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Dr. Taus
Dr. Taus, Veterinarian
Category: Veterinary
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Experience:  Veterinarian with experience in equine and small animal medicine.
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i have six cats, recebtly rescued a kitten 3 months old, had

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i have six cats, recebtly rescued a kitten 3 months old, had him fixed but he chases my old ones and they hide under the bed, they haven't been downstairs for 2 weeks now, he strolls upstairs and chases them under the bed, my old cats growl and hiss, I have put him in a cage so that the old guys can see him, and he worked himself out of the cage, I dont want my others to stay under the bed 24-7, at night I have to lock him in a room for the night and during the day the others are under the bed, i have brought food upstairs for the others to eat, is this a mistake, what can I do, I don't want to get rid of the little guy, any suggestions do you think they will ever get along, will they always fight, at night when I put the terroist in his own room, all the others come out and crawl in our bed, but they are very careful,    help

Hi there,
Congratulations on your new kittens, and I'm sorry to hear he's upsetting your other cats' routine. I do have some tips that I believe will help.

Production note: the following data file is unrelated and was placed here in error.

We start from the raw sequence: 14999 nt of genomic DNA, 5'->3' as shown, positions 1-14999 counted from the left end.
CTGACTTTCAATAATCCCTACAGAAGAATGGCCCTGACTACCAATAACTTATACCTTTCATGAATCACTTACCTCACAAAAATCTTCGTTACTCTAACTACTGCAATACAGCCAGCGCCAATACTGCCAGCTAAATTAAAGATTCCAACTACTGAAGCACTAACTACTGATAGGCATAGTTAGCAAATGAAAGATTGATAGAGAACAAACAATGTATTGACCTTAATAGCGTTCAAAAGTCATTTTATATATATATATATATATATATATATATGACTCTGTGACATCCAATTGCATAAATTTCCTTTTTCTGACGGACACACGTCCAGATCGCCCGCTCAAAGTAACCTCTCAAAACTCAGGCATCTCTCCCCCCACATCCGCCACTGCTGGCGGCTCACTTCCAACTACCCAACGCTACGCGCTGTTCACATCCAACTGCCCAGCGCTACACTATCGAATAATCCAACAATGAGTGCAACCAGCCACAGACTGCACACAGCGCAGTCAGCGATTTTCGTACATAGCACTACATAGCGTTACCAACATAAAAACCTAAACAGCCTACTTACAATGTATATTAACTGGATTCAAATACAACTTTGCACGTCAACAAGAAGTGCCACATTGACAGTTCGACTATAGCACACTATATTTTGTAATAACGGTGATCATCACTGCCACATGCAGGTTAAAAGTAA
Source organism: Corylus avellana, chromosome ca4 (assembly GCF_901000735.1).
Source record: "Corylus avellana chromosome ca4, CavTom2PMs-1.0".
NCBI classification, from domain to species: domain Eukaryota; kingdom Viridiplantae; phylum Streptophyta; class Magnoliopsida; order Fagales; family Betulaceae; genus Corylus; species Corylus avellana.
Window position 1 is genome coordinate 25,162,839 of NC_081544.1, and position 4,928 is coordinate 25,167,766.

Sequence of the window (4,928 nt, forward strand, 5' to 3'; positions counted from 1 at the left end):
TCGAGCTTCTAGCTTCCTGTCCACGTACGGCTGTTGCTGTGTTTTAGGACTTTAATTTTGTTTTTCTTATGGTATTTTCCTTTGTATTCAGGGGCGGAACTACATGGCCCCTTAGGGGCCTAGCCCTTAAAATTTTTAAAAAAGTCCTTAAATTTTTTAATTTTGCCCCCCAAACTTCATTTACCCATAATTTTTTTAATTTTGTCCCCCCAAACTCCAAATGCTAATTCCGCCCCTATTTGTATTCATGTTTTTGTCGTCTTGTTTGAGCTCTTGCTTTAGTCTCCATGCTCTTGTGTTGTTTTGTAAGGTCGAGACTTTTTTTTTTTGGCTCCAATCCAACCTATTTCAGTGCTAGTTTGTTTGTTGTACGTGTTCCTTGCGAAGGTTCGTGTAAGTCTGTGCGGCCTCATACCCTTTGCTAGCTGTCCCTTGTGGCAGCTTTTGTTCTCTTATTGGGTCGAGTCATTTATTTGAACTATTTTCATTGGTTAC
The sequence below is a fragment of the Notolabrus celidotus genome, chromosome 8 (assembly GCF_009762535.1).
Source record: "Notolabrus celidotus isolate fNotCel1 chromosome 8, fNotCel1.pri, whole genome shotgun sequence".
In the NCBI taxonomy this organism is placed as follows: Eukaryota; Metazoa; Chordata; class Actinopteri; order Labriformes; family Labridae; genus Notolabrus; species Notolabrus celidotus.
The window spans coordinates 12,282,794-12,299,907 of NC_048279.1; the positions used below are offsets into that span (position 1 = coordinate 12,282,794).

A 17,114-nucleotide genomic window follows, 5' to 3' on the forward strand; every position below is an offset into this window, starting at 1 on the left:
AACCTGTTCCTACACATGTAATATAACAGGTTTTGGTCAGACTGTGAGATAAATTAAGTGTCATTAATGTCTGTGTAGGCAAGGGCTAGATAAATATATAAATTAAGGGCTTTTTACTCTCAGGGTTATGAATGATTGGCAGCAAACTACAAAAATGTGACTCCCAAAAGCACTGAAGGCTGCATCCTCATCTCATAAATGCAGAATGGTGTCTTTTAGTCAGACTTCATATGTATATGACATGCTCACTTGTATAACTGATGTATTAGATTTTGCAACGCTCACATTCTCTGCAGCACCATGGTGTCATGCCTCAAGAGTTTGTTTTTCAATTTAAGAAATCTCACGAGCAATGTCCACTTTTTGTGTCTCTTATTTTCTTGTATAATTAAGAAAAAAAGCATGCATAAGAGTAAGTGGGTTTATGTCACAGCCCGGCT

First, quarantine the newcomer. Put him in a room by himself when he's not being directly supervised, with his own food and water and his own litter box. Continue providing your old cats with a sanctuary where they can hide away if they like, with their own food, water, and litter.

Then, take a piece of laundry you have worn, such as a shirt or a sock, and rub it all over the kitten immediately before putting them together. Allow him out of his room for a short while-- maybe an hour-- while you are around to supervise. Allow the old cats to hide if they like, or to come out and investigate him. Making him smell like you will make it more likely that they will accept him. While he is out, play with the kitten, so that he is distracted and not chasing the other cats. Young kittens often don't have the social skills they need to interact peacefully with established adults that aren't related to him, and having something else to focus on will help him learn.

Gradually increase the amount of time that he is out over several weeks. This needs to be a long, slow process, and you should rub him with laundry each time he comes out. When the growling and hissing start to drop off or stop, you can start leaving the kitten out unattended. Be patient... cats are slow to adapt to change.

Having at least 1 more litter box than you have cats is helpful, as cats will often guard litter boxes to express territorial ownership (You don't belong here, and I won't let you pee! Now leave!) It's great that you are giving the old cats a place to hide and eat in peace, but reducing their exposure to the kitten and gradually letting them warm up to him as he learns stronger social skills may help too. Feliway diffusers can also help reduce stress and encourage attachment.

Most cats eventually come around and get along. Some just don't like each other and never will, but I think with time and patience, your cats have a very good chance of at least tolerating one another, if not enjoying one anothers' company.
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